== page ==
A Federal High Court in Abuja on Friday, in a case filed by one Ikenna Ejezie, a lawmaker at the lower arm of the National Assembly, against the Economic and Financial Crime Commission, EFCC, held that the refusal of the anti-graft agency to furnish the applicant with information amounted to non-compliance with the Freedom of Information Act.
Ejezie had written to the EFCC using the Freedom of Information Act requesting for the total number of criminal cases filed by the commission from 2003 to 2012, total number of criminal conviction secured and how much has been paid as professional fees to external solicitors in the same period.
He also sought to know how much of the N10. 6 billion which represents total allocation approved by the National Assembly for the commission in 2012 was finally released and how much of N3 billion which was allocated for the construction of a new EFCC Headquarters complex was released, as well as who the Contractors for the project were.
The applicant observed that the sum of N357 million was budgeted for the Agency for Local travels and transportation, another N100 million for international travels, N73 million for local training and another N130 million for international training and demanded that EFCC provide payment vouchers on how it spent these sums, including a list of officers who attended the international trainings and travels and the venue of these travels and trainings.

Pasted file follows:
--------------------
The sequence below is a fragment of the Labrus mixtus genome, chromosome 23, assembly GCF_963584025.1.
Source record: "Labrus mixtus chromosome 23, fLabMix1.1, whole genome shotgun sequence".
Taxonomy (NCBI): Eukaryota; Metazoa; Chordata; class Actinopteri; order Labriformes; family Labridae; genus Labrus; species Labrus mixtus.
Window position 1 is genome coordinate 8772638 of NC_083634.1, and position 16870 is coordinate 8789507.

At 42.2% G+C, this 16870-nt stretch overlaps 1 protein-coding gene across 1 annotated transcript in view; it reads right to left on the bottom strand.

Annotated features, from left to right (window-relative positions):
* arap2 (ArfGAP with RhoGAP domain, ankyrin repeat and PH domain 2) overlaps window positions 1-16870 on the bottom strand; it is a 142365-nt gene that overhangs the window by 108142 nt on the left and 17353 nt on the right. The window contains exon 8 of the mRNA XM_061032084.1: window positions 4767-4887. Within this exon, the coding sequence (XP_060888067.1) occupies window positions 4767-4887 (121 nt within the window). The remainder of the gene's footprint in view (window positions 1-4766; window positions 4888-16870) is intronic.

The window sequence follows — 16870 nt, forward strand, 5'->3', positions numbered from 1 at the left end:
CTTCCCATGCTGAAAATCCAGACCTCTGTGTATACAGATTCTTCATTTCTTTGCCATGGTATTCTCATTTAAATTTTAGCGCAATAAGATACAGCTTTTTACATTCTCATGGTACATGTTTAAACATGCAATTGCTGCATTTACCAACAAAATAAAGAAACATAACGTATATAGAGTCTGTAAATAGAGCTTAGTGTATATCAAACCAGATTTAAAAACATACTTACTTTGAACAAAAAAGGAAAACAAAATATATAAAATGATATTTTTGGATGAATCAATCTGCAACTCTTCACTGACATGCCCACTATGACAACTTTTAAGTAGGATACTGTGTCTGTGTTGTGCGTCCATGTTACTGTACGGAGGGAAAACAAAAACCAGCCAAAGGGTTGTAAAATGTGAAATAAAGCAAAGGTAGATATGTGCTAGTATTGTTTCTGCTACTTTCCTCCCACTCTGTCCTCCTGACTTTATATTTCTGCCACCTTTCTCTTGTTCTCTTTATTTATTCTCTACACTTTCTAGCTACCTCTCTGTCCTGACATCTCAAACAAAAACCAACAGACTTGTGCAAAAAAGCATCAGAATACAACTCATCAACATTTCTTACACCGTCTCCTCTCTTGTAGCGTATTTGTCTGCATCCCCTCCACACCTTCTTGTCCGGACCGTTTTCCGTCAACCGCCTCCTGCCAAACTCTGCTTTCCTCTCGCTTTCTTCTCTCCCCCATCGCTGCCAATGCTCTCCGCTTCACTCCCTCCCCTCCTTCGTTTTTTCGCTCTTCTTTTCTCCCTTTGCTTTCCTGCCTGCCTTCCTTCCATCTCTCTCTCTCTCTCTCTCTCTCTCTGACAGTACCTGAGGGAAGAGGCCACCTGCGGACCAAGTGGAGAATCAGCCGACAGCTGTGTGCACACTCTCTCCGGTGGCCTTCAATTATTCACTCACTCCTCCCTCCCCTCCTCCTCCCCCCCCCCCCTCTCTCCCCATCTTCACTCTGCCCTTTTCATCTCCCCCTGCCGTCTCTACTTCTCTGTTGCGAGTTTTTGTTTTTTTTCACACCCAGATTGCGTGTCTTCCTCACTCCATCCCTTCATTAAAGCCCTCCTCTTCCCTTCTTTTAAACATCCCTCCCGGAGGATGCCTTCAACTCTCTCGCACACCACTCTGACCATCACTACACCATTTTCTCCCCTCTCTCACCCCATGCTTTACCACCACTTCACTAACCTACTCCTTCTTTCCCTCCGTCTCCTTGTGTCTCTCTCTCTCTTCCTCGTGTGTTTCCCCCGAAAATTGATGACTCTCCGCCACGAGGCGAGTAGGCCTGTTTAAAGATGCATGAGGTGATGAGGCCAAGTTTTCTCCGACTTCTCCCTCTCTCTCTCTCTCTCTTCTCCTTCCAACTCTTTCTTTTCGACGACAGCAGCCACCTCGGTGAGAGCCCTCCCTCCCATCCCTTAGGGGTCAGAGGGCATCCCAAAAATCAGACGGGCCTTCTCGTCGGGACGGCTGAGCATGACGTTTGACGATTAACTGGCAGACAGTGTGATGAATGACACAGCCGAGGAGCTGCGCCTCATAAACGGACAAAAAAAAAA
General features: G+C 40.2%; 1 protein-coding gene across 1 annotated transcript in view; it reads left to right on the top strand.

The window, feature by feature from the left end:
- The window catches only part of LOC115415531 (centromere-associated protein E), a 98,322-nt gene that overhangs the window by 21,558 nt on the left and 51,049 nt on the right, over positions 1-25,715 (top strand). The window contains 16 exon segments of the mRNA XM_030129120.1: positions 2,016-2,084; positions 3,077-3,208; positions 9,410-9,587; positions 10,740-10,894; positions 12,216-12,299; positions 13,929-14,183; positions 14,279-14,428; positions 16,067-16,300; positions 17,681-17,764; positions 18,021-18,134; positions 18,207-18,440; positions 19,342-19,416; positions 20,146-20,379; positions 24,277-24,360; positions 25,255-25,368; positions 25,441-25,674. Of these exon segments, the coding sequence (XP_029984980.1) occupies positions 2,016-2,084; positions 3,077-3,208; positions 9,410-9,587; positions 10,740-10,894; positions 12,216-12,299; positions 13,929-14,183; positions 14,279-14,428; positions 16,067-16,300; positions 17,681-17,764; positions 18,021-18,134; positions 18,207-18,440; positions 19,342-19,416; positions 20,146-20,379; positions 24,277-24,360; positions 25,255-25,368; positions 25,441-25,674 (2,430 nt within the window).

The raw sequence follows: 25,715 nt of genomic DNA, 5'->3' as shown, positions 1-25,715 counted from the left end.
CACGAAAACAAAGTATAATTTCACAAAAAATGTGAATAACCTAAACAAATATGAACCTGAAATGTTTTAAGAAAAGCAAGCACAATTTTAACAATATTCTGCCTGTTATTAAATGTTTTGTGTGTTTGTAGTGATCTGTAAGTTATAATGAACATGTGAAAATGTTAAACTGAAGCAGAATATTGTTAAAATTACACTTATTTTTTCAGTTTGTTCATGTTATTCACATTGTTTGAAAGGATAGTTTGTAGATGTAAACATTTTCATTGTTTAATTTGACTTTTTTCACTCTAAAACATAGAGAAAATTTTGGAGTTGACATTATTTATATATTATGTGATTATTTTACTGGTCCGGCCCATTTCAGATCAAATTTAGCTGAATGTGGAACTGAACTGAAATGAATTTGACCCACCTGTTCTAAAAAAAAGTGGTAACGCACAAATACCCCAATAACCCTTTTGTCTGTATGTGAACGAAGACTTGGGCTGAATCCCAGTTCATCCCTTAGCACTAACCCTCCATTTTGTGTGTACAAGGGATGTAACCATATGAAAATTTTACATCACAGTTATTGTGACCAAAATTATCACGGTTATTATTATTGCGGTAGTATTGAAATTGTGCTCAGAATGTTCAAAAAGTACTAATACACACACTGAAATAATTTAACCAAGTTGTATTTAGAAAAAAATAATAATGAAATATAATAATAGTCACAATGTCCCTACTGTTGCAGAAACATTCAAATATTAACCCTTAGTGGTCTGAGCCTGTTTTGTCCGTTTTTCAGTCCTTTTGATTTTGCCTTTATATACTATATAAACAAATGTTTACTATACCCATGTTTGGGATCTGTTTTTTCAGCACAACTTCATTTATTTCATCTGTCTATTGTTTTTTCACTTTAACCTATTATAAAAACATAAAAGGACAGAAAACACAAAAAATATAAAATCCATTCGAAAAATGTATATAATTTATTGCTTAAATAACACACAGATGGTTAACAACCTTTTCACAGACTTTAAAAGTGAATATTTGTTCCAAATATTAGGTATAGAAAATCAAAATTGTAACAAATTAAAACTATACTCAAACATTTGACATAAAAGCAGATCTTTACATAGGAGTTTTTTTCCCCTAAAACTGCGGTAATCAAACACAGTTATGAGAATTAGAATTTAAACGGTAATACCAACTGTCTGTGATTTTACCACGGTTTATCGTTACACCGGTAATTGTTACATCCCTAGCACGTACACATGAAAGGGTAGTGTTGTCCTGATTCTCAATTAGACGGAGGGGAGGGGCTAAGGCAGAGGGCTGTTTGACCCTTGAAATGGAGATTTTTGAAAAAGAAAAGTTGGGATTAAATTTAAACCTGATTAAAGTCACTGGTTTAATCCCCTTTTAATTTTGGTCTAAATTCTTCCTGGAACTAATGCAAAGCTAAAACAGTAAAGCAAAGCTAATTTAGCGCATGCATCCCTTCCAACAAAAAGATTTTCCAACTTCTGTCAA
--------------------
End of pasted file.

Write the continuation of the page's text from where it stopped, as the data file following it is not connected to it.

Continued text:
Ejezie also asked the commission to provide total amount received as grants and aids from international agencies, diplomatic missions and other donors since 2004, among other requests.
The EFCC however had refused to provide the requested information arguing that the case was a frivolous one and they are not willing to give out any of such information to the public.
However, in ruling on the matter, the presiding judge, G. O Kolawole, squashed the provision of order 34 rule 3(4) of the Federal High Court (Civil Procedure) Rules, 2009, which states that the only way which a court can grant such application is after ascertaining “that the applicant has a sufficient interest in the matter to which the application relates” or that the application is frivolous.
Citing the section 1 (2) of the FOIA which states that “an applicant under this act need not demonstrate any specific interest in the information being applied for”, the judge noted that the act establishing the FOI Act supersedes the Civil Procedure Rules
The court held that Ejezie was right in asking for the information as the Act was “a conscious legislative instrument to ensure probity and good governance in the management of finance and other resources of the state”, stressing that the applicant’s demands were not frivolous.
Justice noted that there was no justifiable reason before the court on why the EFCC should deny the applicant his request and advised Ejezie to seek for an order of mandamus (a mandate which orders public agency or government body to perform an act required by law when it has neglected or refused to do so) and serve on the commission.
Efforts to reach the EFCC acting head of Media & Publicity, Wilson Uwujaren, to find out how the commission was reacting to the ruling, proved abortive as his phone lines were switched off. He also did not reply a mail sent to him.